Saturday, November 15, 2014
'The Rohingyas' - President Obama finally uttered the word, but the road ahead is still very long
Late last September 2014, the Burmese (Myanmar) government presented a horribly controversial plan to the UN, stating that it would agree to grant citizenship to the Muslim minority of Burma only if they disclaimed their true ethnicity belonging to the soil of Burma for generations and accepted being falsely and officially labelled as "Bangladeshis." Use of the term "Rohingya" is illegal in Burma. It's identical to the crime of extortion or forced confession under duress. In this case it insinuates officializing apartheid. The Burmese government and opposition do not consider it improper as a policy to formally discriminate between the majority and the minority. The U.N. was silently aware of the awful and unjust nature of this plan but was too afraid to speak. Complete story at Zainab's Lounge blog entry Oct.21, 2014.
But Imam Abdul Malik Mujahid, one of the persons trying to awaken the world about the unprecedented suffering and tragedy of the Muslim minority of Burma, along with many others, did not give up their efforts to thwart this evil plan. They particularly persuaded U.S. President Barack Obama to use the word "Rohingya" during his visit to Burma and address the minority as "Rohingyas" - a gesture of official disapproval of the horrible Burmese apartheid.
Quoting International Business Times, U.K., "Rights groups were watching closely US president Barack Obama's Myanmar visit to check whether he would finally stand up against the oppression of one of the world's most persecuted minority groups - the Rohingya Muslims. A social media campaign titled #JustSayTheirName was launched by United to End Genocide and thousands of people have signed an online petition and tweeted pictures of themselves holding placards with the slogan."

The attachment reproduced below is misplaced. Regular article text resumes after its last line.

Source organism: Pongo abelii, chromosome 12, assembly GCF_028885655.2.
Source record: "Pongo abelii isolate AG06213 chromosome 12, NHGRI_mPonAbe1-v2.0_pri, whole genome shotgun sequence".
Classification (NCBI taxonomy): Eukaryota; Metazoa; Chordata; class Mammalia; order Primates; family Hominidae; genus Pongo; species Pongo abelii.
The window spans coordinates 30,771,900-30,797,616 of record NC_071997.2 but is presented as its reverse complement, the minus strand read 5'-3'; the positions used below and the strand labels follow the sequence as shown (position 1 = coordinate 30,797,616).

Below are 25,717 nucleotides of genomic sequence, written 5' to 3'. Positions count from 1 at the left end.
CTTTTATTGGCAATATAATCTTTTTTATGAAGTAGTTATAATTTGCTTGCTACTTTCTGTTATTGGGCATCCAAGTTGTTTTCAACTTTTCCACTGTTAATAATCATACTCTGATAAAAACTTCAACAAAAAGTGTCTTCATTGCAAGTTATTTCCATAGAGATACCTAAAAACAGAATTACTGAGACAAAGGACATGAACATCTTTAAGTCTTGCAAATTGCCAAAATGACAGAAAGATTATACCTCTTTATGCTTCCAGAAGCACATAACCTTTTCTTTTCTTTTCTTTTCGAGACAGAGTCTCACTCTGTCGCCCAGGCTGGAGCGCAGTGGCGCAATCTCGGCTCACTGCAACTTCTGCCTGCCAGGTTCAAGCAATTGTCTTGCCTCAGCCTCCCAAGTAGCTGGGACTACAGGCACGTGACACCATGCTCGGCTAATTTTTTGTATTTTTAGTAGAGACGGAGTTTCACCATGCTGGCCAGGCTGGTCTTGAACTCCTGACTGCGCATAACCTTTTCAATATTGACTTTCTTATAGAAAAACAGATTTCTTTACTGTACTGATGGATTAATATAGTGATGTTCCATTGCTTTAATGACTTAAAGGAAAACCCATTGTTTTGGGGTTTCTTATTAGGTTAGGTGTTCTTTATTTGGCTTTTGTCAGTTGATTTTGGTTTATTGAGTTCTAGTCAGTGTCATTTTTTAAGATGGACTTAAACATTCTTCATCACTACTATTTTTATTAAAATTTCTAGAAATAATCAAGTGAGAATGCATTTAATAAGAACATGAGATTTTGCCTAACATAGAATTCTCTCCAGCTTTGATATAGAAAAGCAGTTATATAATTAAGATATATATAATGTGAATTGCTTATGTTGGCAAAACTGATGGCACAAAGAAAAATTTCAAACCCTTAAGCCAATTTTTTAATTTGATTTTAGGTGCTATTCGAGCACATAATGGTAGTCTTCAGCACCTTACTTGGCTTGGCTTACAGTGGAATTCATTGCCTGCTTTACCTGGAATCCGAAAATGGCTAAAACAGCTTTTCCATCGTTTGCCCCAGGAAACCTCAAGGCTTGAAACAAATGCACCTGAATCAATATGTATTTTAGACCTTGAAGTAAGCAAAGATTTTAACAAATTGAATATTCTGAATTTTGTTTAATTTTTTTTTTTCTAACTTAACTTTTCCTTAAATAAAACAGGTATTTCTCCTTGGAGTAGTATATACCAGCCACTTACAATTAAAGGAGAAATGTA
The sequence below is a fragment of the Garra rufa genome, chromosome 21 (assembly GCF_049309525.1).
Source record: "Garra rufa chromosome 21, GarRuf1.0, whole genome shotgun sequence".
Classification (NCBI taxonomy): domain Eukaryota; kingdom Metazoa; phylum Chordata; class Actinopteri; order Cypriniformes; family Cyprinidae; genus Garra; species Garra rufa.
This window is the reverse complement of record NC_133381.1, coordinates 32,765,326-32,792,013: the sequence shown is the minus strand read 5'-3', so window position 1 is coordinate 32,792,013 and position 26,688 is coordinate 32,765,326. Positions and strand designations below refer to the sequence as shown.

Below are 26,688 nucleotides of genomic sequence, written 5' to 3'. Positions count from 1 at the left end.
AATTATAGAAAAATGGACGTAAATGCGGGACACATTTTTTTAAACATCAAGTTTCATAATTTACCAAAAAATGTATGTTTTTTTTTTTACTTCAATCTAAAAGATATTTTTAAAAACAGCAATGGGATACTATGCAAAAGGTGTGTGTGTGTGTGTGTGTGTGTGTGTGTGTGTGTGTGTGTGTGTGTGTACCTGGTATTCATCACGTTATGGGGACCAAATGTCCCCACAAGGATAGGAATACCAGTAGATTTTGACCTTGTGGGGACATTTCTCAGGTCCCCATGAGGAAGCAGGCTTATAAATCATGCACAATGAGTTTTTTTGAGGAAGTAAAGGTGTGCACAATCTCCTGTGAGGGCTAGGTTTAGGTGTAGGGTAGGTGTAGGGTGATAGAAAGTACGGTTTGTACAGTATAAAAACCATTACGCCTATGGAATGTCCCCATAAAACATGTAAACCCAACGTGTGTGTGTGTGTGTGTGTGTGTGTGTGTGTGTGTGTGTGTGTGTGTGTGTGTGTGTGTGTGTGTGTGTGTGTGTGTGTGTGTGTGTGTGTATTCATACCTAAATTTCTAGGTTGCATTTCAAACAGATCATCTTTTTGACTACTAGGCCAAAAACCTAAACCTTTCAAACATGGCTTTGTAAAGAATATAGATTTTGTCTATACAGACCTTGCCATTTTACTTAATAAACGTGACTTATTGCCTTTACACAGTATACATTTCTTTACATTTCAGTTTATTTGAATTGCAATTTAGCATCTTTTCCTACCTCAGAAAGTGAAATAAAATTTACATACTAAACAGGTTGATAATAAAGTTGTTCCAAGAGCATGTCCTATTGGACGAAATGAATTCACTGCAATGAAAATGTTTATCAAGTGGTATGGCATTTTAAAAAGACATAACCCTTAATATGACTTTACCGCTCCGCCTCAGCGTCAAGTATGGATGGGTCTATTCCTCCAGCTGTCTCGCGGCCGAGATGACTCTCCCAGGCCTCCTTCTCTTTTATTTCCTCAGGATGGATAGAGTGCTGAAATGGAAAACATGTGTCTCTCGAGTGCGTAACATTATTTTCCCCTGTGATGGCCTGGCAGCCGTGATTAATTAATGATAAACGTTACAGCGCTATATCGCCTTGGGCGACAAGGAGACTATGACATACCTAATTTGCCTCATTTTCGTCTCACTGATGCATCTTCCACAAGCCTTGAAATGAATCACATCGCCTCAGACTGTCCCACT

Eventually and unexpectedly, hard work of hundreds of thousands around the world bore some fruits. On his last day of his visit to Burma, President Obama uttered the word "Rohingya." Quote - "The discrimination against Rohingya, or any other religious minority, does not express the kind of country Burma wants to be. I know of no successful democracy (where) sectarian or religious divisions are allowed to fester, or people of different faith are treated as second class citizens. Ultimately that is destabilizing to a democracy." - Barack Obama.
But the path ahead still looks long, bumpy and uncertain for the Rohingyas. It's to be seen to what extent the Government and opposition of Burma (both of whom support the Burmese apartheid wholeheartedly) will heed the message of the U.S. President to make a meaningful difference in the lives of the persecuted minority of their country. After all, the genocide that began in June 2012 still continues. Over 200,000 Rohingyas have been murdered for being Muslims. Twice as many have been maimed or raped. All of their properties have been destroyed, burned. Muslim neighborhoods in Burma have turned into vast stretches of rubble. More than 150,000 Rohingyas are incarcerated in squalid concentration camps. Foreign reporters, relief and healthcare workers are not allowed access to the concentration camps in Burma. On average, each day the Burmese government is targeting and expelling at least 900 Rohingyas by confiscating their properties and assets. Official reports mention one million Rohingyas living as refugees in neighboring countries and around the world. The actual figure is thought to be higher.
Along with Palestine, Syria, Iraq, Kashmir and other places where the innocent and the helpless are perpetually being targeted and hurt, please keep the Rohingyas in your prayers every day. May Allah, The Almighty, be with the oppressed.
Face of the Burmese apartheid which the Burmese government and opposition want to officialize.